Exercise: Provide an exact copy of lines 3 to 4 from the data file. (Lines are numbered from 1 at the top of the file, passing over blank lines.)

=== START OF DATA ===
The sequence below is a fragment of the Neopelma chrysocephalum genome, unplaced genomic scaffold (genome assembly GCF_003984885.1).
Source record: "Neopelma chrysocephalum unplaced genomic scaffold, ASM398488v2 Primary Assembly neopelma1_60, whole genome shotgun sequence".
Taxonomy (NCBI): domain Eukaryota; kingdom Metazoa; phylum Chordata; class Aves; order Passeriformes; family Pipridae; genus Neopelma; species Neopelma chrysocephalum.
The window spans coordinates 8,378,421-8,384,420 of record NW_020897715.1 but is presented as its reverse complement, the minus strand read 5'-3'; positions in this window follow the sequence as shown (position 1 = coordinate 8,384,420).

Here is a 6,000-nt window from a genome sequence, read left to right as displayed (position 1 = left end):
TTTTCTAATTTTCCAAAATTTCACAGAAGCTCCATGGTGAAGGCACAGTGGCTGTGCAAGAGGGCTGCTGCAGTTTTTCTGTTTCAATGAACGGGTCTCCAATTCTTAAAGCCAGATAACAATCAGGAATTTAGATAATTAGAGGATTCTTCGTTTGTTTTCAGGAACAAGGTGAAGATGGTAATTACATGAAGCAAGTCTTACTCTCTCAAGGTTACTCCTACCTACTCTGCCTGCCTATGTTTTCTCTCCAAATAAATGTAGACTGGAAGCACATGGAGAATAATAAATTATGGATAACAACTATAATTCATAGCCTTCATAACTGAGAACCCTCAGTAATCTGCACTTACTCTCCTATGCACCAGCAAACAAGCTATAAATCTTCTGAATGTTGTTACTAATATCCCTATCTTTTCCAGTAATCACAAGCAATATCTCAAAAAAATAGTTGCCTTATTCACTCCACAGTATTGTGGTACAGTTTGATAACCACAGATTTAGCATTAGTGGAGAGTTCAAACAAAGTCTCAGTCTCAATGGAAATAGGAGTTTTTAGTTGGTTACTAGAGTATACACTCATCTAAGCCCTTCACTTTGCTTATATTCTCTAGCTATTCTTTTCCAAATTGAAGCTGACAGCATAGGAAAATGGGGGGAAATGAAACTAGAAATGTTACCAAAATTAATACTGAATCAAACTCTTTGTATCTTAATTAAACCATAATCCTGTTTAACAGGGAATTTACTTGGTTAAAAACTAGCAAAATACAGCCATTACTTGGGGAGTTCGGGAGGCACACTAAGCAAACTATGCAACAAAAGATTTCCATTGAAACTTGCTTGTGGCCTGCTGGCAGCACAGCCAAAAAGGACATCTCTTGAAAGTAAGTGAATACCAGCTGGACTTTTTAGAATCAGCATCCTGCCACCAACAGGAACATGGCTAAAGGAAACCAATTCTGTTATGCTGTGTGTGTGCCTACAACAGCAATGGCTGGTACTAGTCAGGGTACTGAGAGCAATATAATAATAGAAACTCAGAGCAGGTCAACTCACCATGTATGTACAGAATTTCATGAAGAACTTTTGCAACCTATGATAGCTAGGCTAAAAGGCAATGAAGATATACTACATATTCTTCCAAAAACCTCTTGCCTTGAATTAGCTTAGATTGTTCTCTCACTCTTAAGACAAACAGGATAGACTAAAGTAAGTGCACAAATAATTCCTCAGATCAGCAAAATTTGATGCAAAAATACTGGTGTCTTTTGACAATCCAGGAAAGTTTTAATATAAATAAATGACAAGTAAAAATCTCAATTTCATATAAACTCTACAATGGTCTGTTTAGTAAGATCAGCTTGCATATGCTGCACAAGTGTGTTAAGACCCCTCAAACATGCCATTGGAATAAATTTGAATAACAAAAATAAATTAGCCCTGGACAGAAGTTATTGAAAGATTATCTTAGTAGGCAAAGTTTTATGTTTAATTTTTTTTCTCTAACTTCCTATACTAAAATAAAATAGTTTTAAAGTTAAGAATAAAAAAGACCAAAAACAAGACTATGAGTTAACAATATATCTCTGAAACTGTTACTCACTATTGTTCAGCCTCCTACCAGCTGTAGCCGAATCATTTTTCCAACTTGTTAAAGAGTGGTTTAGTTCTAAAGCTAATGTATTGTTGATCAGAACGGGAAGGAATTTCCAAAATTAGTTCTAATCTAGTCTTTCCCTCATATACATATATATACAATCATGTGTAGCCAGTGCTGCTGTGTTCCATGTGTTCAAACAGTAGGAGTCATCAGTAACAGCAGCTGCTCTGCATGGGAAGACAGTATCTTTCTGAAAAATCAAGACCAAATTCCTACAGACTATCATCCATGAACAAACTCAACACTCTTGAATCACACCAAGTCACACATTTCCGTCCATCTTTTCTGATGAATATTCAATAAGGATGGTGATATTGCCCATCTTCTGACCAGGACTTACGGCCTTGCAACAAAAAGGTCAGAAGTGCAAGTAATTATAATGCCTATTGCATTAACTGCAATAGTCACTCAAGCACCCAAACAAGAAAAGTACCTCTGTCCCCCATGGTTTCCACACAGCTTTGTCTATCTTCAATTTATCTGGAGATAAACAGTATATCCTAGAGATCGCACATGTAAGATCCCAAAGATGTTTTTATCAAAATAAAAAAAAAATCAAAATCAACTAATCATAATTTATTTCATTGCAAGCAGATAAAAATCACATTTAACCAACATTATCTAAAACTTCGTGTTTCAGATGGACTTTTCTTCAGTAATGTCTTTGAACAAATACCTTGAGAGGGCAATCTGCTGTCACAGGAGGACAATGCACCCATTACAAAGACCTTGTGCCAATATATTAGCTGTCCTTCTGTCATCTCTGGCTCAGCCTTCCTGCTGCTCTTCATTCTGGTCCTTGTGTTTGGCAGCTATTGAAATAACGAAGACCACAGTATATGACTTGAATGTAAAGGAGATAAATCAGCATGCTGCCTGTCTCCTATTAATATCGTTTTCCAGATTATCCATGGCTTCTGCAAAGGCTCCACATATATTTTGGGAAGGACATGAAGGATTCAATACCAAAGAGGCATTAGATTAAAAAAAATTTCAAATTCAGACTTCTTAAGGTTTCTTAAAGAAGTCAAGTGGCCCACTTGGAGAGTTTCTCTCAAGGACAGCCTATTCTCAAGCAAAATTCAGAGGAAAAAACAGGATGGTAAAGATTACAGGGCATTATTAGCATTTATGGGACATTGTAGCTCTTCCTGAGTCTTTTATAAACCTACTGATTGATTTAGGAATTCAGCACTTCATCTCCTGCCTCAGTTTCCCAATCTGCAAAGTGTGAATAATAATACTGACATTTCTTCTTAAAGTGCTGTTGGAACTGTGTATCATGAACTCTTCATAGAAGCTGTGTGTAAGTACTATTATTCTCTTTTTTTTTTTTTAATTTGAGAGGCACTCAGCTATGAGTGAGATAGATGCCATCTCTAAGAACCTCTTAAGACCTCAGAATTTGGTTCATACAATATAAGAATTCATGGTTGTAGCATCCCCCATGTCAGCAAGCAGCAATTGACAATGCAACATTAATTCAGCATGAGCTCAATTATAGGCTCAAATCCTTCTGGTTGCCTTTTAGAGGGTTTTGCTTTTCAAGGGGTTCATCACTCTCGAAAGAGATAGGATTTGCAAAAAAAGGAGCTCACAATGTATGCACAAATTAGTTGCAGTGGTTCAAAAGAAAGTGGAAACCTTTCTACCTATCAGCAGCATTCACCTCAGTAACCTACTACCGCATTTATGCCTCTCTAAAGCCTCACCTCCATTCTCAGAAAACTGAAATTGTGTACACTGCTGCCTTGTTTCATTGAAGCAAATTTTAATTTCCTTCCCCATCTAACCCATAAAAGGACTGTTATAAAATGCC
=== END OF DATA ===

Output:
Taxonomy (NCBI): domain Eukaryota; kingdom Metazoa; phylum Chordata; class Aves; order Passeriformes; family Pipridae; genus Neopelma; species Neopelma chrysocephalum.
The window spans coordinates 8,378,421-8,384,420 of record NW_020897715.1 but is presented as its reverse complement, the minus strand read 5'-3'; positions in this window follow the sequence as shown (position 1 = coordinate 8,384,420).